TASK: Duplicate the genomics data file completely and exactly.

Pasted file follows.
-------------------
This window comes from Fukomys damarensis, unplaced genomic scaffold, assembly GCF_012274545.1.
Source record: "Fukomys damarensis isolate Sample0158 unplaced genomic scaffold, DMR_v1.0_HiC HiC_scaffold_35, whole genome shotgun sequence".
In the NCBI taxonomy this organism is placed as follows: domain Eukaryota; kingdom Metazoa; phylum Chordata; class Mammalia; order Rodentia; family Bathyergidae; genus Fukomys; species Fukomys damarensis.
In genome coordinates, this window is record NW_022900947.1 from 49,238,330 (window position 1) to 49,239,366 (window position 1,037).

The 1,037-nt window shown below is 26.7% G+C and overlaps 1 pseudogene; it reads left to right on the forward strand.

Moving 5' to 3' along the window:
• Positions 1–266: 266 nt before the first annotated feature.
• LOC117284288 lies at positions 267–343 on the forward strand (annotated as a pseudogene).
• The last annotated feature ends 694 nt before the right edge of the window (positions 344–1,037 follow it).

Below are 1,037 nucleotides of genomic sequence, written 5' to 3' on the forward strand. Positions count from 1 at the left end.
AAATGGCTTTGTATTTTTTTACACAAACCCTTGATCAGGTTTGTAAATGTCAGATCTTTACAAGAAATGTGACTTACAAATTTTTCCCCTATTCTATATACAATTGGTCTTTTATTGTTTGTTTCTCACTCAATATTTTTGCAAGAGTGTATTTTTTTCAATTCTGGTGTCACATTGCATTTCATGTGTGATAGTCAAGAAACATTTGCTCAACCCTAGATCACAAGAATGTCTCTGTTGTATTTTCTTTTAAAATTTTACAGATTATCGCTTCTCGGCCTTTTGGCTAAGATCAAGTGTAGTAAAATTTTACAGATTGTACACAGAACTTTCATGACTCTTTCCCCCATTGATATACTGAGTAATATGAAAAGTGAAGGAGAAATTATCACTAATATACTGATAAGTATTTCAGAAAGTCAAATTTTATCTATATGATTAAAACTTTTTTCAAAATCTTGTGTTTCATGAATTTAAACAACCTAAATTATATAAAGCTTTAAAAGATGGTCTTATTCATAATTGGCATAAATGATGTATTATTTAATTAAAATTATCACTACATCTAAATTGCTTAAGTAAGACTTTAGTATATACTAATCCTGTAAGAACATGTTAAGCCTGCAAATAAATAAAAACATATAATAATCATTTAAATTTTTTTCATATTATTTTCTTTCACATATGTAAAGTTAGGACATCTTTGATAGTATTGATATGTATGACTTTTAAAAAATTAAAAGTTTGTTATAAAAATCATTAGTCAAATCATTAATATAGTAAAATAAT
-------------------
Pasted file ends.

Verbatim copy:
This window comes from Fukomys damarensis, unplaced genomic scaffold, assembly GCF_012274545.1.
Source record: "Fukomys damarensis isolate Sample0158 unplaced genomic scaffold, DMR_v1.0_HiC HiC_scaffold_35, whole genome shotgun sequence".
In the NCBI taxonomy this organism is placed as follows: domain Eukaryota; kingdom Metazoa; phylum Chordata; class Mammalia; order Rodentia; family Bathyergidae; genus Fukomys; species Fukomys damarensis.
In genome coordinates, this window is record NW_022900947.1 from 49,238,330 (window position 1) to 49,239,366 (window position 1,037).

The 1,037-nt window shown below is 26.7% G+C and overlaps 1 pseudogene; it reads left to right on the forward strand.

Moving 5' to 3' along the window:
• Positions 1–266: 266 nt before the first annotated feature.
• LOC117284288 lies at positions 267–343 on the forward strand (annotated as a pseudogene).
• The last annotated feature ends 694 nt before the right edge of the window (positions 344–1,037 follow it).

Below are 1,037 nucleotides of genomic sequence, written 5' to 3' on the forward strand. Positions count from 1 at the left end.
AAATGGCTTTGTATTTTTTTACACAAACCCTTGATCAGGTTTGTAAATGTCAGATCTTTACAAGAAATGTGACTTACAAATTTTTCCCCTATTCTATATACAATTGGTCTTTTATTGTTTGTTTCTCACTCAATATTTTTGCAAGAGTGTATTTTTTTCAATTCTGGTGTCACATTGCATTTCATGTGTGATAGTCAAGAAACATTTGCTCAACCCTAGATCACAAGAATGTCTCTGTTGTATTTTCTTTTAAAATTTTACAGATTATCGCTTCTCGGCCTTTTGGCTAAGATCAAGTGTAGTAAAATTTTACAGATTGTACACAGAACTTTCATGACTCTTTCCCCCATTGATATACTGAGTAATATGAAAAGTGAAGGAGAAATTATCACTAATATACTGATAAGTATTTCAGAAAGTCAAATTTTATCTATATGATTAAAACTTTTTTCAAAATCTTGTGTTTCATGAATTTAAACAACCTAAATTATATAAAGCTTTAAAAGATGGTCTTATTCATAATTGGCATAAATGATGTATTATTTAATTAAAATTATCACTACATCTAAATTGCTTAAGTAAGACTTTAGTATATACTAATCCTGTAAGAACATGTTAAGCCTGCAAATAAATAAAAACATATAATAATCATTTAAATTTTTTTCATATTATTTTCTTTCACATATGTAAAGTTAGGACATCTTTGATAGTATTGATATGTATGACTTTTAAAAAATTAAAAGTTTGTTATAAAAATCATTAGTCAAATCATTAATATAGTAAAATAAT